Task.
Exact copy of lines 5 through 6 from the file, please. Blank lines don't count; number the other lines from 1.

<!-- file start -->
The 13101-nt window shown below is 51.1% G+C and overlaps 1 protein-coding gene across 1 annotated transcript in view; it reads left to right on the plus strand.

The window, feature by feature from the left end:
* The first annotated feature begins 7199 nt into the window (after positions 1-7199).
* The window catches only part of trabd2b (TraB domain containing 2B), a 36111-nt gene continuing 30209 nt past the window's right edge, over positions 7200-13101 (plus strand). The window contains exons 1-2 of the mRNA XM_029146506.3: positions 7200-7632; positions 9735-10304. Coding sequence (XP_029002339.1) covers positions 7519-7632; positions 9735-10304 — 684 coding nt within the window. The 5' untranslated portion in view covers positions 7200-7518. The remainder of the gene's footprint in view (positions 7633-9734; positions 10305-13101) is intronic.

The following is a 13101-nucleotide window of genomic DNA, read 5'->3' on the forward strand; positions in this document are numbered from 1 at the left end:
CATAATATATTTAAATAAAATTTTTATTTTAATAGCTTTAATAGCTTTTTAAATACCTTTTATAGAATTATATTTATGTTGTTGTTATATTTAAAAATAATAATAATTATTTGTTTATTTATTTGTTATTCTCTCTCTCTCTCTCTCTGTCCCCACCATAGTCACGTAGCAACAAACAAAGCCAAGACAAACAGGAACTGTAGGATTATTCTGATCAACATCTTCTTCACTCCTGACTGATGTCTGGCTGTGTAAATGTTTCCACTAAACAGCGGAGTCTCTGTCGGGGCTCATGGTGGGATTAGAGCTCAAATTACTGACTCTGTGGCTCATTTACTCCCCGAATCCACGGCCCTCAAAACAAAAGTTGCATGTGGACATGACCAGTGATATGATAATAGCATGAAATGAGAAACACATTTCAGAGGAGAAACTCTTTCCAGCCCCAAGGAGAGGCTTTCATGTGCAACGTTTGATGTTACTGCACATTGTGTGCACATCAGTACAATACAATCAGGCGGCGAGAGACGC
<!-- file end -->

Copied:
The following is a 13101-nucleotide window of genomic DNA, read 5'->3' on the forward strand; positions in this document are numbered from 1 at the left end:
CATAATATATTTAAATAAAATTTTTATTTTAATAGCTTTAATAGCTTTTTAAATACCTTTTATAGAATTATATTTATGTTGTTGTTATATTTAAAAATAATAATAATTATTTGTTTATTTATTTGTTATTCTCTCTCTCTCTCTCTCTGTCCCCACCATAGTCACGTAGCAACAAACAAAGCCAAGACAAACAGGAACTGTAGGATTATTCTGATCAACATCTTCTTCACTCCTGACTGATGTCTGGCTGTGTAAATGTTTCCACTAAACAGCGGAGTCTCTGTCGGGGCTCATGGTGGGATTAGAGCTCAAATTACTGACTCTGTGGCTCATTTACTCCCCGAATCCACGGCCCTCAAAACAAAAGTTGCATGTGGACATGACCAGTGATATGATAATAGCATGAAATGAGAAACACATTTCAGAGGAGAAACTCTTTCCAGCCCCAAGGAGAGGCTTTCATGTGCAACGTTTGATGTTACTGCACATTGTGTGCACATCAGTACAATACAATCAGGCGGCGAGAGACGC